Action-comedies of the 90s didn‘t hold back when it came to killing off characters. About 30 people die in Rush Hour. Other movies of the time, like The Fifth Element or True Lies, have twice the body count. Still, 20 years ago I found Rush Hour quite entertaining. But that‘s not because me or the millions of people who watched it, were deeply ignorant. It also wasn‘t because we were indifferent to other people‘s suffering, or even that social values have decayed and turned us all into brutes.
Every medium, whether it‘s film or games, is made to fulfill a function. That is how it is used and understood. With books we distinguish between fiction and non-fiction. We perceive films differently when they‘re called dramas or documentaries. The same could be said for any of the countless sub-categories and genres. We use some for our entertainment, and others to educate ourselves; to learn, understand and engage with lived experiences that is different to our own. Games don‘t quite seem to fit into this broad pattern. They seem to do a little of both. We learn and are entertained. We are amused by them as we absorb facts.
This is often the last argument that is brought up to legitimize the use of problematic themes in a game. A game isn‘t just mere entertainment, it also uses its mechanisms to explore its theme. History is supposed to be communicated. The largers forces that shape society are supposed to become tangible and visible this way.
But any game that places as into the role of virtual historiographers needs to present a picture of history that matches our thus raised expectations. It also puts a great deal of responsibility on the shoulders of its creators to do conscientious work. More than that, the toxic beliefs that any era of history carries with it mustn‘t be blindly reproduced. Colonialism is deeply racist, but that doesn‘t mean its ideology has to be valid within the game. The competitive character of colonialist games invariably leads to a tacit justification of slavery, since its benefits might help you win the game.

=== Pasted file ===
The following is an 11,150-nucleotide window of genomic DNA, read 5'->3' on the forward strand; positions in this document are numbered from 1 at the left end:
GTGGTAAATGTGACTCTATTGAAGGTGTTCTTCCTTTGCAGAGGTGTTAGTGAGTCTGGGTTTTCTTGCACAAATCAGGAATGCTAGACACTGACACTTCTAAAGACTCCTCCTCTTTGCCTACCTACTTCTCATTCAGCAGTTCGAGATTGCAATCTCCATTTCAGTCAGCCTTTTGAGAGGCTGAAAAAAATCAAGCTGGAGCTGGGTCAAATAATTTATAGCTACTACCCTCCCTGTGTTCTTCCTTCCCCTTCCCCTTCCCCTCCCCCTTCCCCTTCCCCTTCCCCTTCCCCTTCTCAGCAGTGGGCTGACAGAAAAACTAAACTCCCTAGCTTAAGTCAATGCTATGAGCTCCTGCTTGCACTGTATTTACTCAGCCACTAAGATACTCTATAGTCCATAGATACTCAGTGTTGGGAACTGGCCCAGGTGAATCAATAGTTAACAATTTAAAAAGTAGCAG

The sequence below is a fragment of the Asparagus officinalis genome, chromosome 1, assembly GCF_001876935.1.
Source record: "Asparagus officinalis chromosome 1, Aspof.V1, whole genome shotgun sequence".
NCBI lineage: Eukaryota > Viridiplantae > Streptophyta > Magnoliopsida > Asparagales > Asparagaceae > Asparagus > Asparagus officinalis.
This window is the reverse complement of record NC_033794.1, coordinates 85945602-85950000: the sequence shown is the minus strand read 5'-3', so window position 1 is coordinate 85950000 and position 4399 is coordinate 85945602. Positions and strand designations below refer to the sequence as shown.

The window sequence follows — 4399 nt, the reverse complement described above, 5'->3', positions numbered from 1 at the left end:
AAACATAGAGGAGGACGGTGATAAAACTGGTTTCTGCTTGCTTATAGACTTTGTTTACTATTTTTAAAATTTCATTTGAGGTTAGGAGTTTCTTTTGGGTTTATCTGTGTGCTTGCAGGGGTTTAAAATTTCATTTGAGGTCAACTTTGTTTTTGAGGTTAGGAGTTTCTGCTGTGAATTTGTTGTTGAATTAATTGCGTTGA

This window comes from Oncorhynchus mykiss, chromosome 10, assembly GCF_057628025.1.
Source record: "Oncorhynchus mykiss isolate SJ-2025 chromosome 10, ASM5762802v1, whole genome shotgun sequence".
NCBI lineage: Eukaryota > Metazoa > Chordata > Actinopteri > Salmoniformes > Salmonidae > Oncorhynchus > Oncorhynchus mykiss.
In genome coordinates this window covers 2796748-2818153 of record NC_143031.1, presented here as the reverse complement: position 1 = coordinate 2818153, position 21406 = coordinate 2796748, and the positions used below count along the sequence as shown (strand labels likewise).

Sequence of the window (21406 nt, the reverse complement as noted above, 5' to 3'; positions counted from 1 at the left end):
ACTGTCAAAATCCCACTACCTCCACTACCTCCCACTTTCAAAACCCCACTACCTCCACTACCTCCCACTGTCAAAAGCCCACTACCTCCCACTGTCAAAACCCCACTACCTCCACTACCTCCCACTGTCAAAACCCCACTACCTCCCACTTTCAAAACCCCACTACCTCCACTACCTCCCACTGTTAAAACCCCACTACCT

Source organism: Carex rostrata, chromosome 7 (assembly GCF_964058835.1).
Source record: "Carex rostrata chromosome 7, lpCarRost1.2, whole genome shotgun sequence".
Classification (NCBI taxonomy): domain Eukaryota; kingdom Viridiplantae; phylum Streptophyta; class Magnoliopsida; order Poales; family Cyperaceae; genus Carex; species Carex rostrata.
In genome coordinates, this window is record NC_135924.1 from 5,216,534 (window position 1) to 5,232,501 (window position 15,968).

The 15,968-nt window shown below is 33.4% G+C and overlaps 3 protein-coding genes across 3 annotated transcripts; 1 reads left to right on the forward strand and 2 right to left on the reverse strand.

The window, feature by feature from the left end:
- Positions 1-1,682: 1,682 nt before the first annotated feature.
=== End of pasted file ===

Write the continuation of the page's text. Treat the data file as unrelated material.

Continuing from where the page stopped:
History is trivialized when we only understand it as the backdrop to having fun playing a game. It becomes a danger, once we start to take this step for granted and do it uncritically. But I do believe that there are ways to oppose such a development. First we need to divest ourselves of the notion that games are an inherently trivial and superficial pastime. We have to normalize the idea that the content and the context of a game is part of our critical engagement with it. There is a wide spectrum that ranges from games that aim to educate and those that aim to amuse. It should go without saying that we have to evaluate a game like Freedom The Underground Railroad completely differently than something like Munchkin.
But it is also necessary for us as players to no longer accept certain themes, unless they are used responsibly and conscientiously. Just because a game is fun, doesn‘t mean that its chosen theme can be redrawn as an exotic, care-free backdrop for us to play around in. Games do not require us to slavishly reproduce historical events, but at the same time they mustn‘t be used to temporarily rewrite history to make it more comfortable to consume for us.